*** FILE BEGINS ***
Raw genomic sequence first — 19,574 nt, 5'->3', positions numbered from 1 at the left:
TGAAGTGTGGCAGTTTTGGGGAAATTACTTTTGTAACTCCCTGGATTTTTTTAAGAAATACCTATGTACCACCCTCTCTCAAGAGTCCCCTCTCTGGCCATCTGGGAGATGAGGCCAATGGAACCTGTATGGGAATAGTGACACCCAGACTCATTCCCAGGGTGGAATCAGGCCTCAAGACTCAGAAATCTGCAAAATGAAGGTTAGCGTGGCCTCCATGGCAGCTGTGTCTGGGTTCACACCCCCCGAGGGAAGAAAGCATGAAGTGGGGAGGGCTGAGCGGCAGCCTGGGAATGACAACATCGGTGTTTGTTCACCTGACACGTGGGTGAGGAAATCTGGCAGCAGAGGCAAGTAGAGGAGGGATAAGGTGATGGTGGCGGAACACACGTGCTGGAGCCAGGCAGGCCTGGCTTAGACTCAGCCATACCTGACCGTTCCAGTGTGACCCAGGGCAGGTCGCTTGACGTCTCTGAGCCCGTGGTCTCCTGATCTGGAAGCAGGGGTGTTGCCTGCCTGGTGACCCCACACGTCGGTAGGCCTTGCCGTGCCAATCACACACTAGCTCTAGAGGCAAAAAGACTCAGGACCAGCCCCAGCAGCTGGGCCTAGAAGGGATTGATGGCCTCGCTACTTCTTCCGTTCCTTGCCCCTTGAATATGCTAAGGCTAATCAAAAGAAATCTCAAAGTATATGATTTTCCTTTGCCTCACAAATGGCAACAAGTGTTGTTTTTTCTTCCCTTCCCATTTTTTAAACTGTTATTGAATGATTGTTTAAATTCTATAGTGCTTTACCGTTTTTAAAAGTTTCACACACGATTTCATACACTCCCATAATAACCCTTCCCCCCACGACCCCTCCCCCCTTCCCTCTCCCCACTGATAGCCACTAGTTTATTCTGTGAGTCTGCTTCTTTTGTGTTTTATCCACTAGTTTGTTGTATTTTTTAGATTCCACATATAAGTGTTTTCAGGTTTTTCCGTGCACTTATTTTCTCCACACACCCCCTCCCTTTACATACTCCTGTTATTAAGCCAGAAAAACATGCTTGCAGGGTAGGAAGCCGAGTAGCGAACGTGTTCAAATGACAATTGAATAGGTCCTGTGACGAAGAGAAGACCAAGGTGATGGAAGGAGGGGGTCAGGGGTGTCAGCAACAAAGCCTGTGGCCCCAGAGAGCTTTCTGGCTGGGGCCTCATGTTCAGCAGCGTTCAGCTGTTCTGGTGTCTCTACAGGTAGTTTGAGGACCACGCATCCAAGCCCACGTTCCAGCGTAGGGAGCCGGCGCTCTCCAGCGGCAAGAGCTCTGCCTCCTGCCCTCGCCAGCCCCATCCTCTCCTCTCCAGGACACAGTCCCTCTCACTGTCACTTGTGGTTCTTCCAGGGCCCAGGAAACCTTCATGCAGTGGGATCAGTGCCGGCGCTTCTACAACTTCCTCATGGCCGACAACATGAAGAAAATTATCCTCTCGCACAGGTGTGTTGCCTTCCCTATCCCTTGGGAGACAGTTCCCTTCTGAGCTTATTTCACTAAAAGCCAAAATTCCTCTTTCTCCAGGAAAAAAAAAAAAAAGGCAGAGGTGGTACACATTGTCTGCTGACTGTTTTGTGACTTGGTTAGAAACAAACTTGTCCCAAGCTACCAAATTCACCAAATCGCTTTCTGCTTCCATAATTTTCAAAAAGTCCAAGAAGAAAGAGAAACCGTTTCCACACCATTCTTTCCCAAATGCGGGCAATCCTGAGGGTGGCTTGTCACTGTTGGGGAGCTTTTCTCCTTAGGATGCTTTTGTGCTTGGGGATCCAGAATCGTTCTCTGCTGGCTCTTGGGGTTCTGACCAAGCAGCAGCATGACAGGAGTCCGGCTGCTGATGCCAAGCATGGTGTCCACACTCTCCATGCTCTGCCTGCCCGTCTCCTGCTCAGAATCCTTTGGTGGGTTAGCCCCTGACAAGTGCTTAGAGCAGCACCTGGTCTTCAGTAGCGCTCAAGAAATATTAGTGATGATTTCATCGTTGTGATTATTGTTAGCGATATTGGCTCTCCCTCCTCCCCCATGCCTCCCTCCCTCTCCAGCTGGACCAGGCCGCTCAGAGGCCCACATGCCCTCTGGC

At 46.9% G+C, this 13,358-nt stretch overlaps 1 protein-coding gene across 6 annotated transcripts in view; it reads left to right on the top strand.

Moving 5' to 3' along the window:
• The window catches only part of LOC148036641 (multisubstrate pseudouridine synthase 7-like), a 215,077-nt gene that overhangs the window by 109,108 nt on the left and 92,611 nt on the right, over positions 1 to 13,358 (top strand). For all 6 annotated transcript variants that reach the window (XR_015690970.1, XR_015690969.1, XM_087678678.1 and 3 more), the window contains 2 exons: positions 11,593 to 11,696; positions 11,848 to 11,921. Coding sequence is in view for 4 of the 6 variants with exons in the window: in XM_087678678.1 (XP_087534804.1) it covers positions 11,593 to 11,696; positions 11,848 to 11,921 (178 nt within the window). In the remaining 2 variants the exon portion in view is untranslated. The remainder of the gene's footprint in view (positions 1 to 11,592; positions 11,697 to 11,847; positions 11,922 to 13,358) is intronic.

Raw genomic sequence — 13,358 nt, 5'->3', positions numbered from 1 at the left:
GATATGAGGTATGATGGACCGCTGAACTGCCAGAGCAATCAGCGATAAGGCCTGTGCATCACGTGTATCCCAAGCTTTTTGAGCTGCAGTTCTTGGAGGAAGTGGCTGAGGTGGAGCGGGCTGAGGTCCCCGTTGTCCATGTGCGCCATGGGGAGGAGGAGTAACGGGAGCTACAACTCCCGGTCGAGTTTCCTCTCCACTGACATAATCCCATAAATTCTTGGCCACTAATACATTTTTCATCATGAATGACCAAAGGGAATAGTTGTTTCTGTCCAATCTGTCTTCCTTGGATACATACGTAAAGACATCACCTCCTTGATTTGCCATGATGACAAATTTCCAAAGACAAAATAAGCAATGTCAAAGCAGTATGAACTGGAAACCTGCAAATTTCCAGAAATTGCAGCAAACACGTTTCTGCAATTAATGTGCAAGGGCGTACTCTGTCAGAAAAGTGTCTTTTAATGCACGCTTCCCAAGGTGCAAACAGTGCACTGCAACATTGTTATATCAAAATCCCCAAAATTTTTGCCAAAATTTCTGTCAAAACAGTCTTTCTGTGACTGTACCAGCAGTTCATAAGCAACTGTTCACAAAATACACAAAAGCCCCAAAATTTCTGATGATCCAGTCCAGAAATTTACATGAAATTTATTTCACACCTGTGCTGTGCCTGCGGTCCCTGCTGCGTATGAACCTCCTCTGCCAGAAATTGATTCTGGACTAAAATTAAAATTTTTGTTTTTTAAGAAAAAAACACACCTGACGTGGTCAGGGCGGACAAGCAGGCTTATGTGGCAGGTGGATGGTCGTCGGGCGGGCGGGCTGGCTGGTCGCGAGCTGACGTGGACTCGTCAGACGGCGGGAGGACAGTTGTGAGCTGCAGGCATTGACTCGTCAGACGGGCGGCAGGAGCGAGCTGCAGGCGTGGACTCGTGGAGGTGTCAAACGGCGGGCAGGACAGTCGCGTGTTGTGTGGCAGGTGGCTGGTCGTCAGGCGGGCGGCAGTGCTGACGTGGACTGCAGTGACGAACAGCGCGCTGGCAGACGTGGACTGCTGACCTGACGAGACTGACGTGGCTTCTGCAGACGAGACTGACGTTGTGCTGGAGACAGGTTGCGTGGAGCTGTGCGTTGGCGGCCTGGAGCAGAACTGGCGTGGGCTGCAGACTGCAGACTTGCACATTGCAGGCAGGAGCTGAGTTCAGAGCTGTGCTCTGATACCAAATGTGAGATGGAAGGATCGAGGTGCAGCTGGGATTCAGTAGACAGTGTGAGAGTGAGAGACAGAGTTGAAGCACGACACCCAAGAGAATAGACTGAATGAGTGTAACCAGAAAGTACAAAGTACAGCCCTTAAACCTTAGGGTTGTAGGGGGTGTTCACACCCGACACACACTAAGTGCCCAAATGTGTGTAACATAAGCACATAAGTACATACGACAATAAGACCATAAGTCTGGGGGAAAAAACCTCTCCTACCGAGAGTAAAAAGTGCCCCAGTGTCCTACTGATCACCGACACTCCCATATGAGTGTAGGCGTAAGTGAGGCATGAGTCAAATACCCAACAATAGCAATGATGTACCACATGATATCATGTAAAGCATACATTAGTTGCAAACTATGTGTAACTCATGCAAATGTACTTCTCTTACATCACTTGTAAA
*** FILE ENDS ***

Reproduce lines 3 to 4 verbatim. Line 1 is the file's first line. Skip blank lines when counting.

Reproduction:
At 46.9% G+C, this 13,358-nt stretch overlaps 1 protein-coding gene across 6 annotated transcripts in view; it reads left to right on the top strand.

Moving 5' to 3' along the window: